In parallel, indirect counts of putative N2-fixing bacteria were carried-out by MPN analyses as recommend by Baldani et al. (2014), using semisolid (0.5% agar) NFb medium tubes [5 g L−1 malic acid, 0.5 g L−1 K2HPO4, 0.1 g L−1 NaCl, 0.02 g L−1 CaCl2×2H2O, 2 mL of micronutrient solution (0.4 g L−1 CuSO4×5H2O, 0.12 g L−1 ZnSO4, 1.4 g L−1 H3BO3, 1 g Na2MoO4×2H2O, 1.5 g and MnSO4×H2O), 2 mL 0.5% bromothymol blue in 0.2N KOH, 4 mL of 1.64% Fe[III] EDTA, and 1 mL of vitamin solution containing 100 mg L−1 biotin and 200 mg L−1 pyridoxamine dihydrochloride; (Hartmann and Baldani, 2006)]. Tubes containing 5 mL of NFb medium were inoculated with 100 μL of sample and incubated for 4 days at 37°C. The presence of white layer (or pellicle), an indicator of N2-fixing bacterial growth, was checked, and aseptically removed by using sterile cork borers. After MPN analyses, the isolation of putative N2-fixing bacteria was performed by resuspension of the pellicle on 1 mL 0.85% NaCl, and 100 μL reinoculated into fresh tubes of NFb medium. Tubes were incubated at 37°C for 4 days. After second incubation, the pellicle was newly aseptically removed, resuspended on 1 mL 0.85% NaCl, serially diluted and plated onto LB and Congo red malic-acid (CRMA; 0.5 g L−1 K2HPO4; 0.2 g L−1 MgSO4 × 7H2O; 0.1 g L−1 NaCl, 0.5 g−1 yeast extract, 0.015 g L−1 FeCl3×H2O; 5 g L−1 DL-malic acid, 4.8 g L−1 KOH, and 15 mL−1 of 1:400 Congo red; Rodriguez-Caceres, 1982) agar media. Colonies (75) were randomly selected from CRMA agar plates according to their morphology, purified by streaking on NFb agar plates, and stored in 1 mL sterile LB-Glycerol (7:3) at−80°C.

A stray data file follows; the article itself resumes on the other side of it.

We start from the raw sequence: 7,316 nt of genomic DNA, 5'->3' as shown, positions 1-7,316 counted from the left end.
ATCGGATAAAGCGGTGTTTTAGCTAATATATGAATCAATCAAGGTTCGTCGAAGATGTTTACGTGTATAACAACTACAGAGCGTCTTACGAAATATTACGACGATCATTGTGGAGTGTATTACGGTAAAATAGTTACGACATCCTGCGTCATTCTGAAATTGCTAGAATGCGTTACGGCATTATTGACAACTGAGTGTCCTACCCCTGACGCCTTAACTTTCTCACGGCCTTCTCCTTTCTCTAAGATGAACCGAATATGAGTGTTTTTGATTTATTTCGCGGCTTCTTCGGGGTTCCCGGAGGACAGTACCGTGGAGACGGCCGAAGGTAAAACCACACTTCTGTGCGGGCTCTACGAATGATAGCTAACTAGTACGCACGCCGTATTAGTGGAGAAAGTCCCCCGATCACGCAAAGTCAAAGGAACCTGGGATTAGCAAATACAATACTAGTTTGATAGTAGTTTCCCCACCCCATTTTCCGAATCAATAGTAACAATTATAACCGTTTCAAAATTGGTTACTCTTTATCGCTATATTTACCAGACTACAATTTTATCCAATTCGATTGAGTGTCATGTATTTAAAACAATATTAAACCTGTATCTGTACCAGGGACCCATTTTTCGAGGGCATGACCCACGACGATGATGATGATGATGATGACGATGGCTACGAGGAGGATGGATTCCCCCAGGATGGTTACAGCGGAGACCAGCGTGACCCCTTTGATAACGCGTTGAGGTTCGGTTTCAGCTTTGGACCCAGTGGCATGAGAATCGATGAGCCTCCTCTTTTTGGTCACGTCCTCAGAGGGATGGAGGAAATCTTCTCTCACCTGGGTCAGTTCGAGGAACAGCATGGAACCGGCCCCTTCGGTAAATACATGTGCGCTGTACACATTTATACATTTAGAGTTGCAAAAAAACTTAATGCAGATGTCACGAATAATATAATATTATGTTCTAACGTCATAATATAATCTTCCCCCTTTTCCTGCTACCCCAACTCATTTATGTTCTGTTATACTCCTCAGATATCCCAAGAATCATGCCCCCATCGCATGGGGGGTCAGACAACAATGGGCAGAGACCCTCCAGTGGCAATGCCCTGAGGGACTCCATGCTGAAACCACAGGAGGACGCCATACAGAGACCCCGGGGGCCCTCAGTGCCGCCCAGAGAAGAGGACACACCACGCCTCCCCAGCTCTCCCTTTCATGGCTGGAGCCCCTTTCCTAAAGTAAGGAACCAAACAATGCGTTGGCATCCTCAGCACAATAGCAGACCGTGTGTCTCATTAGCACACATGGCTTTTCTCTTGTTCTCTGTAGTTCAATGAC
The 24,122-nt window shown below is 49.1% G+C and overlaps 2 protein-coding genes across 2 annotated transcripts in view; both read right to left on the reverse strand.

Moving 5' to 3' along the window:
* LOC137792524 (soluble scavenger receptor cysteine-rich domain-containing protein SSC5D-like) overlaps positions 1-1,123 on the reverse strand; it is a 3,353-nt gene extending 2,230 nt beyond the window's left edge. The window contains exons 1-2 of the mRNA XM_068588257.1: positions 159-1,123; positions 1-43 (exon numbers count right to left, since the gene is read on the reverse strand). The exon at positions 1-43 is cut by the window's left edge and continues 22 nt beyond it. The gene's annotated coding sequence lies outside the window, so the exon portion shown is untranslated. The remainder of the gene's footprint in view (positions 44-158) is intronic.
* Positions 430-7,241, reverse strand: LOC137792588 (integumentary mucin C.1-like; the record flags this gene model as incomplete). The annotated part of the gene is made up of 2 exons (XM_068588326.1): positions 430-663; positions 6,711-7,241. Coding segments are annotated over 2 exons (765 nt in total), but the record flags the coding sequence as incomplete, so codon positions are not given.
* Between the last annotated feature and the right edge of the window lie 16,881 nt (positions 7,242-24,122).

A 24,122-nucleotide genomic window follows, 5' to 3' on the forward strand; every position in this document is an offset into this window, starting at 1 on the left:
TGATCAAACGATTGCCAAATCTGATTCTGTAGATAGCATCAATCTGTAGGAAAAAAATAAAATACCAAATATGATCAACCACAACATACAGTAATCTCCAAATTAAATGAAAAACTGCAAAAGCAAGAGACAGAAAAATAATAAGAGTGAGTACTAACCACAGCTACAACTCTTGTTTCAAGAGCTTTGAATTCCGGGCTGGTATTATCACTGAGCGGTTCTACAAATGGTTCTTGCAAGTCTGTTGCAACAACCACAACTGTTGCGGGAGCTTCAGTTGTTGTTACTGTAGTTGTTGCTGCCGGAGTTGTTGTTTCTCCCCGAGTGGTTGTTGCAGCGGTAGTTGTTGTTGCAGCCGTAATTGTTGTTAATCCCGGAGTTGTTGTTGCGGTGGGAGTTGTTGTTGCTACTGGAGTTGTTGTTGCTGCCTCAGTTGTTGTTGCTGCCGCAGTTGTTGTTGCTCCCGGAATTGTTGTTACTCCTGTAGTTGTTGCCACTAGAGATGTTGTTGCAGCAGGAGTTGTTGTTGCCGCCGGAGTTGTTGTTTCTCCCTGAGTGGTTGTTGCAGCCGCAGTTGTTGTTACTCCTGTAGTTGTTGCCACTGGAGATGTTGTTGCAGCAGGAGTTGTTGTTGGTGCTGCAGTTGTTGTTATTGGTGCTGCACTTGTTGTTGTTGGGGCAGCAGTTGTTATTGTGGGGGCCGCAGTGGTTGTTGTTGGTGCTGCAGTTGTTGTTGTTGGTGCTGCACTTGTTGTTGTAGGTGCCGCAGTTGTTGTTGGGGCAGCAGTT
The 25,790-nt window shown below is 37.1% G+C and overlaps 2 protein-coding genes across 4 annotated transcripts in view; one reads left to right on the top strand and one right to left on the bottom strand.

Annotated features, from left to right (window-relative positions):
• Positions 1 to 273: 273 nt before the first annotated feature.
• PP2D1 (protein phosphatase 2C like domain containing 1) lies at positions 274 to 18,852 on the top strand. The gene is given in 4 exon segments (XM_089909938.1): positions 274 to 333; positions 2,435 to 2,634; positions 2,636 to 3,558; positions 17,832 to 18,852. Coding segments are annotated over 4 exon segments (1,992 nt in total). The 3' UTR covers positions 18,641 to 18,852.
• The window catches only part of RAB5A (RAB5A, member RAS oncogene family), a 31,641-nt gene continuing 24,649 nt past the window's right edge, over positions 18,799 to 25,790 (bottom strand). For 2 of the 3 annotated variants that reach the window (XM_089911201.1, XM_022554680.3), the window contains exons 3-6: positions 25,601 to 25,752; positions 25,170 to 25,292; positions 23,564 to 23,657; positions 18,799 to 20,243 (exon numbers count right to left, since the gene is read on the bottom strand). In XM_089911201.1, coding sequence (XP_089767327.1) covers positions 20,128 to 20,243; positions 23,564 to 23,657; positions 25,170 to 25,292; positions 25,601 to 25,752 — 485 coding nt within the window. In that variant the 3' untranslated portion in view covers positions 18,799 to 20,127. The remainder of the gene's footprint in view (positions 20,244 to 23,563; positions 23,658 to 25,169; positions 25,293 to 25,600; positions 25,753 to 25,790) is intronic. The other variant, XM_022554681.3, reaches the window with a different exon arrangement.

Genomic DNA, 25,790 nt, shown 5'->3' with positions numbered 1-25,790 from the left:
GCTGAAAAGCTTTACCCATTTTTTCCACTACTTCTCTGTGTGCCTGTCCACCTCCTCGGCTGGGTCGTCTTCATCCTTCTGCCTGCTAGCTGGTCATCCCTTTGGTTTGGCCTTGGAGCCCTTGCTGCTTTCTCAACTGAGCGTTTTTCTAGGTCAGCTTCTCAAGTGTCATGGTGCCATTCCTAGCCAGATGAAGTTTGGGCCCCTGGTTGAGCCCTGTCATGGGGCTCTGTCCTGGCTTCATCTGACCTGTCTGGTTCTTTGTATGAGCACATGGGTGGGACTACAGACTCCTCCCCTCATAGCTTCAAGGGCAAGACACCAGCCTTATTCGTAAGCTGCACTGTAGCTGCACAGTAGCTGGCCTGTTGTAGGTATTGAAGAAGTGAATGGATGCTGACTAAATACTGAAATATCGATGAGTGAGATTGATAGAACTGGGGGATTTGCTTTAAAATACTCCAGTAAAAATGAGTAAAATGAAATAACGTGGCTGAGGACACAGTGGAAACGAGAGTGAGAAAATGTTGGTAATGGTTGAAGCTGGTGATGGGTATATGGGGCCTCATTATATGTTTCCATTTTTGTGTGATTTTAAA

Characterization of Putative N2-Fixing Bacteria